Christian Zionism has become a divisive voice in American churches that turn prophetic texts of the Bible into apocalyptic scenarios for the end times in a predictive and reductionist form of prophecy. The Christian Zionist message jams the airwaves every day on Christian radio and television and follows a theological approach to the Bible called “premillennial dispensationalism,” a theme that emerged in the early 1800s and was promoted in the U.S. by the Reverend John Nelson Darby. The 1995 novel Left Behind by Tim LaHaye and Jerry Jenkins, and the subsequent series of novels that pick up on this view and focus on events leading to the end of history and the return of Jesus, found a profitable market among millions of North America readers, thereby finding popular but largely uninformed support. Influential members of the current U.S. government endorse Christian Zionist positions as a basis for U. S. foreign policy. Christian Zionists, aligned with the minority Jewish settler group, take positions on the Israeli/Palestinian conflict that are contrary to the position of the Israeli government and of most Israelis, opposing a two-state solution and supporting transfer of all Arabs out of Palestine. Finally, pre-millennialist interpretations that underlie Christian Zionism ultimately exclude any validity of the continuity of efficacy of God’s covenant with the Jewish people themselves, and ultimately are anti-Semitic.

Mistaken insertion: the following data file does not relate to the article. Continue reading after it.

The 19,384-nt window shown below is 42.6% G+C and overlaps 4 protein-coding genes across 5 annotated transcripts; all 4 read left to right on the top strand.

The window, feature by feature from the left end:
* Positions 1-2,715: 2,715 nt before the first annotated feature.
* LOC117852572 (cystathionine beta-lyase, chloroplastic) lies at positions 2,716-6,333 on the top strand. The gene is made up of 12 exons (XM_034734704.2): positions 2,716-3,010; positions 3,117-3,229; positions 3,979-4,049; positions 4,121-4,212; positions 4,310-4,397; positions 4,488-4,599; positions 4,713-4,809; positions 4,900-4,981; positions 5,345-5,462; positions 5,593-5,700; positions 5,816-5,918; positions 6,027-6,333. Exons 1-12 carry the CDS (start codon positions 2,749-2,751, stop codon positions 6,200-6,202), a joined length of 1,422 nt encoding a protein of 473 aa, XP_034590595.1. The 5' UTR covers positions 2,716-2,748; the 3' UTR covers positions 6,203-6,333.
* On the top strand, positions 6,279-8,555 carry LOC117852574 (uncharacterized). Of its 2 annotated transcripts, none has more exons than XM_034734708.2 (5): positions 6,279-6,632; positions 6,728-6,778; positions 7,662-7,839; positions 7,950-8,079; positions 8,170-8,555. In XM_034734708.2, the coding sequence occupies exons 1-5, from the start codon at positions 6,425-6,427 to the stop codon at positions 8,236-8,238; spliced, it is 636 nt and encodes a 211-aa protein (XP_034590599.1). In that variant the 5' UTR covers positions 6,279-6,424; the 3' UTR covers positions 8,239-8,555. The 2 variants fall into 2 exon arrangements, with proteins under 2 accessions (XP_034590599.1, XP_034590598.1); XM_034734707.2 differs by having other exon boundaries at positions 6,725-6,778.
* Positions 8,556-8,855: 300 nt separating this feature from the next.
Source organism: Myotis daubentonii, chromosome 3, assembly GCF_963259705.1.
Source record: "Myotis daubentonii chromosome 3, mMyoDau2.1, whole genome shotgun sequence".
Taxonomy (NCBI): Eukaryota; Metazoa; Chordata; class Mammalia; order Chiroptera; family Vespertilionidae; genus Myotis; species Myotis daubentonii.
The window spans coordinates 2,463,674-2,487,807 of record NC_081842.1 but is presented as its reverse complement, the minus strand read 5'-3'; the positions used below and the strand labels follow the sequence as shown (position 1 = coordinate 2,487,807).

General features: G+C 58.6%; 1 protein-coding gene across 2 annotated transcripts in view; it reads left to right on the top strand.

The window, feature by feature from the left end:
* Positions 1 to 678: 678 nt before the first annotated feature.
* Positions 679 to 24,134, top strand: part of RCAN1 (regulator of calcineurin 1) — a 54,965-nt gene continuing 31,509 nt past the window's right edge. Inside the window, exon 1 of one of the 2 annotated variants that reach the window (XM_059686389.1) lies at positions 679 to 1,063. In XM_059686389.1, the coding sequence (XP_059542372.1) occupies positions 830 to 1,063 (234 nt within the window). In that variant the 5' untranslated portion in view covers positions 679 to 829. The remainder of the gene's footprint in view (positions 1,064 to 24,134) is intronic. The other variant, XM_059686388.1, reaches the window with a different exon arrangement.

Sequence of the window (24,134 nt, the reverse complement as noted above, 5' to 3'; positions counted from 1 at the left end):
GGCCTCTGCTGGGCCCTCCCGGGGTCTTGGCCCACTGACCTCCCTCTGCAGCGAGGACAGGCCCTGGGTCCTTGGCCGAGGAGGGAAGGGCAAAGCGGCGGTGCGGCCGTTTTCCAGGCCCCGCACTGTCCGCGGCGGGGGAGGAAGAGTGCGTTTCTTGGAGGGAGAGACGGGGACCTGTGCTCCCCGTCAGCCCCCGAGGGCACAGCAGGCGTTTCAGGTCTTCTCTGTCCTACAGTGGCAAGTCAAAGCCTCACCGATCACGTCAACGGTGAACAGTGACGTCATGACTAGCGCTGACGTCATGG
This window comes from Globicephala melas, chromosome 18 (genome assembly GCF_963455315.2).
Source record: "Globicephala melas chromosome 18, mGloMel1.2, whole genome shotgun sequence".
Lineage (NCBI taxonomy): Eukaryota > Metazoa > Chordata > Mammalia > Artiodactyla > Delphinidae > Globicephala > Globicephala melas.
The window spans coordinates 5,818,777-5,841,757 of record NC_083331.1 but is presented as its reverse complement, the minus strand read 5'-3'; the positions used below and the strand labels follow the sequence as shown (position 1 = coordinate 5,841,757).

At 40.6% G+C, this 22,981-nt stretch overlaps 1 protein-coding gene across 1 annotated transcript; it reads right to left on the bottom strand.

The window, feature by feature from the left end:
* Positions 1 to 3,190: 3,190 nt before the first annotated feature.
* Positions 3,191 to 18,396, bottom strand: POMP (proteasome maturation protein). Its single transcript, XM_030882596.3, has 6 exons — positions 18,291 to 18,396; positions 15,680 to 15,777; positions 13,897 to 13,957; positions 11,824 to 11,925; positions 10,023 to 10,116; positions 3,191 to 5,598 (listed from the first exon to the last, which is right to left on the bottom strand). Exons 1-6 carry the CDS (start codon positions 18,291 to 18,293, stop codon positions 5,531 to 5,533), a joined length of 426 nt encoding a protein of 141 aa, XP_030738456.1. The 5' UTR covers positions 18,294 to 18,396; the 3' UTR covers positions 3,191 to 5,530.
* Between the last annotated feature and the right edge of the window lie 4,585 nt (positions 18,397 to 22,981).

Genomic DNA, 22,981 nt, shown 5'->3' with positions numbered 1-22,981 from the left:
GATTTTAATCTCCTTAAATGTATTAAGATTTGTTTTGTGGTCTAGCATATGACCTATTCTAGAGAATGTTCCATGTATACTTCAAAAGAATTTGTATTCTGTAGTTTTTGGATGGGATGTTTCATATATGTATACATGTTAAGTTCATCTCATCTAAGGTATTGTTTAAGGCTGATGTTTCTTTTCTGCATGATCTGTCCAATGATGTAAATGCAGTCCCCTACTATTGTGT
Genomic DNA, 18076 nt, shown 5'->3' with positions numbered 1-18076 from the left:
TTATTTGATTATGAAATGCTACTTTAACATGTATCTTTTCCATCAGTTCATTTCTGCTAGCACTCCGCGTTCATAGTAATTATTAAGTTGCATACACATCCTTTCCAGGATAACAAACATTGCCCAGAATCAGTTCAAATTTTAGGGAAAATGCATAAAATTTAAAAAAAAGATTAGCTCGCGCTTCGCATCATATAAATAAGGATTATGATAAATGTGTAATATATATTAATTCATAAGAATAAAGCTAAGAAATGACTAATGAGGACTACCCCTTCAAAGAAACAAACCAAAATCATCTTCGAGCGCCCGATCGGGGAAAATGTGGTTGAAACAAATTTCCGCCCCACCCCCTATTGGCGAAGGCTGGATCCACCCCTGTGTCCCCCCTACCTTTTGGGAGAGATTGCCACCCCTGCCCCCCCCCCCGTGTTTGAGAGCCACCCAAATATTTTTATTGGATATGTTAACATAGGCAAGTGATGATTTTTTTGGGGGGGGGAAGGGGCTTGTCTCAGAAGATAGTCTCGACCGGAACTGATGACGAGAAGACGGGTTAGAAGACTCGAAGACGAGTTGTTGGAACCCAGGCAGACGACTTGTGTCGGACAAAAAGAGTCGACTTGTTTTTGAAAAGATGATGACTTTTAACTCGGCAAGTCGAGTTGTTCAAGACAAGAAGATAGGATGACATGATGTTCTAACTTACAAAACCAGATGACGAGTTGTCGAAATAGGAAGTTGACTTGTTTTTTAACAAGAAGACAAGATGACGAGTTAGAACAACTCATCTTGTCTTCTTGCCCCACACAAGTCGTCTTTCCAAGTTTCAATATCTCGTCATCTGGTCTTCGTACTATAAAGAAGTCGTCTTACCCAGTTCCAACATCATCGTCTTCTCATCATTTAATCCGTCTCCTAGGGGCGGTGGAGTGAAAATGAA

Jesus rejected efforts to speculate on the future by saying it was not for them to know the “times or the seasons” that God has chosen (Acts 1:6-11).

Christian Zionism is contrary to the Reformed principles of interpreting Scripture that call us to read Scripture in light of the gospel; and to interpret Scripture in light of the one commandment of God that summarizes all other commandments, love for God and for all our neighbors.

Our denomination is part of a coalition of Christian organizations called Churches for Middle East Peace. Its “Theological Reflection #1” describes the effect of the Zionist claim as the active dispossession of Palestinians of their land. Adding our voice to this specific issue will strengthen our joint efforts.

The 215th General Assembly (2003) reaffirmed the actions of previous General Assemblies that support peace in the Middle East; further, the 2003 resolution urged pastors, lay leaders, sessions and individual members of the PC(USA) to avail themselves of study resources that help them understand the history, nature, and dimensions of the conflict between Israelis and Palestinians (Minutes, 2003, Part I, pp. 622-23).